Date of Award:
Doctor of Education (EdD)
School of Teacher Education and Leadership
The purpose of this study was two-fold: (1) to determine the educational needs of the personnel of the five directorates at Hill Air Force Base; and, (2) to design an educational program to meet those needs.
This study consisted of three phases:
Phase One. This phase consisted of identifying the behavioral items that we re us ed in developing the Q-Sort instrument. This was accomplished by a review of job requirement data, by an examination of Project Hy Production, and by personal interviews of the Air Base educational specialists.
Phase Two. This phase consisted of the development of a Q-Sort instrument to be administered to a random sample of supervisory and non~supervisory personnel from each of the five directorates. The respondents ranked the Q-Sort items into seven categories which had been assigned numerical values by the researcher. Mean scores were computed for each statement. Rank order was then established by using the mean scores.
The Spearman Rank Correlation Coefficient was used to determine the degree of agreement between the categories of respondents.
Phase Three. This phase consisted of the development of the organizational structure of the total program. Included was a specific identification of the areas of knowledge that would best satisfy desired behavior, and an explanation of the general education phase of the total program.
1. The behavioral items identified from the above indicated o sources were many and varied. Each emphasized the need for knowledge in English and mathematic skills. Knowledge of the myriad logistics processes were all mentioned as desired behavior.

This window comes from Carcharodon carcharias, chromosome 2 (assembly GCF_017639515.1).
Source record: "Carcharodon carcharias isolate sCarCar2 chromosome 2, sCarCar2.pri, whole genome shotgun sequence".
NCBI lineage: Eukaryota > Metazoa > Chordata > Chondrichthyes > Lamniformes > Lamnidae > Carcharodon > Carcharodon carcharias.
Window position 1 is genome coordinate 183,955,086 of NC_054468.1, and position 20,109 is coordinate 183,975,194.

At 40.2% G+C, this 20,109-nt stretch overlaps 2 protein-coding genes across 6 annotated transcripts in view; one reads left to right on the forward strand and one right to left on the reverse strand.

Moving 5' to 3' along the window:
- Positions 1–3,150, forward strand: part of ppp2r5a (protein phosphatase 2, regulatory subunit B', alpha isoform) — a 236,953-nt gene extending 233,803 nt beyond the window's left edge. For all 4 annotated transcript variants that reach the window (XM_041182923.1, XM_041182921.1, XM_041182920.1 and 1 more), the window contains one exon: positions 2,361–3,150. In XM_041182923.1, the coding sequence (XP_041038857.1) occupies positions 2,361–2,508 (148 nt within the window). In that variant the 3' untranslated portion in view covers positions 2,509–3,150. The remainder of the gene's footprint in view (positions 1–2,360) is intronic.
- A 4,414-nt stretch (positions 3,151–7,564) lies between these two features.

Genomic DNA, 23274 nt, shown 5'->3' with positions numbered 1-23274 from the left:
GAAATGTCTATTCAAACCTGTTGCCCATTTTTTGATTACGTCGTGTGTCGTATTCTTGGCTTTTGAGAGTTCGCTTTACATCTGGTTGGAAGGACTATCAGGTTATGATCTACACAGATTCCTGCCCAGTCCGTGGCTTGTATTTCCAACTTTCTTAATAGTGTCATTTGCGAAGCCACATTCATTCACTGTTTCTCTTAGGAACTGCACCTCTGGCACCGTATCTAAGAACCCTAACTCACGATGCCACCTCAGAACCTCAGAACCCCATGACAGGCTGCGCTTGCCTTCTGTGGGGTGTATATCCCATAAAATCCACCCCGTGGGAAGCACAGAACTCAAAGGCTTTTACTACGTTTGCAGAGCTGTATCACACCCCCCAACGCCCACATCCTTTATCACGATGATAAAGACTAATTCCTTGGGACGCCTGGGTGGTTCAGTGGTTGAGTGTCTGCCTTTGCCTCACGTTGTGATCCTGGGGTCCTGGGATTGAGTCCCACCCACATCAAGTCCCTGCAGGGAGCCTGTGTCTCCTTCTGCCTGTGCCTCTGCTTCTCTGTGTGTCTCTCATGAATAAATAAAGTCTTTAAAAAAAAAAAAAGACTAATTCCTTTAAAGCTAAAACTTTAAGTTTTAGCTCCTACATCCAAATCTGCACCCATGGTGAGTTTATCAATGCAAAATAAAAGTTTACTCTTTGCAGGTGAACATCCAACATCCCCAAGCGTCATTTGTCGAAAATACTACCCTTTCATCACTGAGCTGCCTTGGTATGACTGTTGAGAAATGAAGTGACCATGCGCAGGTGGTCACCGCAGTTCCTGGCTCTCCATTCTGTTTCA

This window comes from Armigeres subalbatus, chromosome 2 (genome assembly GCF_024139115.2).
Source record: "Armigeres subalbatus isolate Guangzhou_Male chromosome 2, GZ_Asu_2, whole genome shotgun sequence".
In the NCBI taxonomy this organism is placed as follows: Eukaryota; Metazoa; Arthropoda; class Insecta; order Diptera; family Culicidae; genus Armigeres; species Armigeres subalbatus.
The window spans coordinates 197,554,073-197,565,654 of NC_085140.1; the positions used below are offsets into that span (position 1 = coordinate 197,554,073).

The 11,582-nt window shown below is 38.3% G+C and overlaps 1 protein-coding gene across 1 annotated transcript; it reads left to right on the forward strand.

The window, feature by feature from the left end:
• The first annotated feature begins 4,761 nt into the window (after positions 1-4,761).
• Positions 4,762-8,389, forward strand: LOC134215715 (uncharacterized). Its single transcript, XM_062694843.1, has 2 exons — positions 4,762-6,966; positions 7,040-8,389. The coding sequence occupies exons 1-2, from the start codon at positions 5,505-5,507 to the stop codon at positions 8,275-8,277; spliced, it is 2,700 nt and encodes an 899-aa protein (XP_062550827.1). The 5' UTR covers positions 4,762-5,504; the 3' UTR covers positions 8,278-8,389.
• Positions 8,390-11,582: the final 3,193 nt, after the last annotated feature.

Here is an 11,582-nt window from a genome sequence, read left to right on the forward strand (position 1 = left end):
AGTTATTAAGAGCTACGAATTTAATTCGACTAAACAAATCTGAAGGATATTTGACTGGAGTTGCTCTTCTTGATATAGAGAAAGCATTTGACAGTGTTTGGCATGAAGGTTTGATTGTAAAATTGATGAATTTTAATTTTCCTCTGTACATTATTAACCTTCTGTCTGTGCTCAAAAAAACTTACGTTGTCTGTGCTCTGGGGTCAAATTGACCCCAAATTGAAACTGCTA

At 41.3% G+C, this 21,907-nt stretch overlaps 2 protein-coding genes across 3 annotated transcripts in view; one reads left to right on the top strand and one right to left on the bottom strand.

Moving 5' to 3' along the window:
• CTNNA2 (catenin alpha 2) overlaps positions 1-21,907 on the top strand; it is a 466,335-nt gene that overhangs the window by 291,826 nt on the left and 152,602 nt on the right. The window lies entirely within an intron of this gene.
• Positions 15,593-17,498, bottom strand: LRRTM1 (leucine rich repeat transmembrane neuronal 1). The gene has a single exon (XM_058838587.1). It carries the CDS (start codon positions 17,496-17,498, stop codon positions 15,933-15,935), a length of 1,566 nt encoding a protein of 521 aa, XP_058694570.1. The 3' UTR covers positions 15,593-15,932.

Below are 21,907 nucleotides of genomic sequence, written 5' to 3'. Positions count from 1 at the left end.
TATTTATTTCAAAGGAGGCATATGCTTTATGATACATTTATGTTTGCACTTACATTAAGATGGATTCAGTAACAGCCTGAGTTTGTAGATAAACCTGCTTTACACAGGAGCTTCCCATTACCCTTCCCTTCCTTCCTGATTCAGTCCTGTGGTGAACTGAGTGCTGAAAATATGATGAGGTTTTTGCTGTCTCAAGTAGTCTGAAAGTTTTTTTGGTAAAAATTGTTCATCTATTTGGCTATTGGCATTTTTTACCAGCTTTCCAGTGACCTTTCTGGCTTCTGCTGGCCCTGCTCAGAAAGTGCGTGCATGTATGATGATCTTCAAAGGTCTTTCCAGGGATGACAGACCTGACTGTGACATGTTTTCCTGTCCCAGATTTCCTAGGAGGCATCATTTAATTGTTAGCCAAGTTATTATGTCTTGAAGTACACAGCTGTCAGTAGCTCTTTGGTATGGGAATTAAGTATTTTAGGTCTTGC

2. The rankings by the supervisory and non- supervisory personnel of the vocational statements were also varied but a high level of agreement concerning the importance of the English and mathematics skills was evident.
3. A high level of agreement was evident between supervisory and non- supervisory personnel concerning their opinions of the importance of the Q-Sort items. The correlation coefficients ranged from .832 to .904 for the five directorates.
4. A core area and five specialty areas were developed from the information derived from the Q-Sort instrument. The combined core and specialty areas constituted the major for the total program.
5. The design of the total program was reversed, requiring the student to complete the major first then the general education requirements. The general education phase was designed to allow the student to complete it by independent-guided study.
1. All personnel consider a knowledge of English skills highly important in the performance of their jobs.
2. Skill in the use of mathematics and statistics was considered to be of intermediate importance.
3. The personnel in each directorate ranked a knowledge of the vocational skills related to the activities they were currently performing as highly important.
4. There was considerable agreement between supervisory and non-supervisory personnel in their opinions of the importance of the behavioral statements.
5. The educational needs of the government employee could best be satisfied by incorporating the reverse plan and the independent-guided study philosophy into the design.
1. A study similarly designed be made at another aIr materiel area to determine the level of agreement between the personnel at the base and those of the Ogden Air Materiel Area.
2. A similar study be made at other government entities to determine the educational needs of the employees of those installations.
3. This study be replicated in approximately five years to determine what changes should be made in this program.
4. A study designed to test the effectiveness of this program be made.
Cloward, Dix W., "The Development of an Educational Program to Meet the Needs of the Adult Government Employee at Hill Air Force Base, Utah" (1970). All Graduate Theses and Dissertations. 4908.
Copyright for this work is retained by the student. If you have any questions regarding the inclusion of this work in the Digital Commons, please email us at .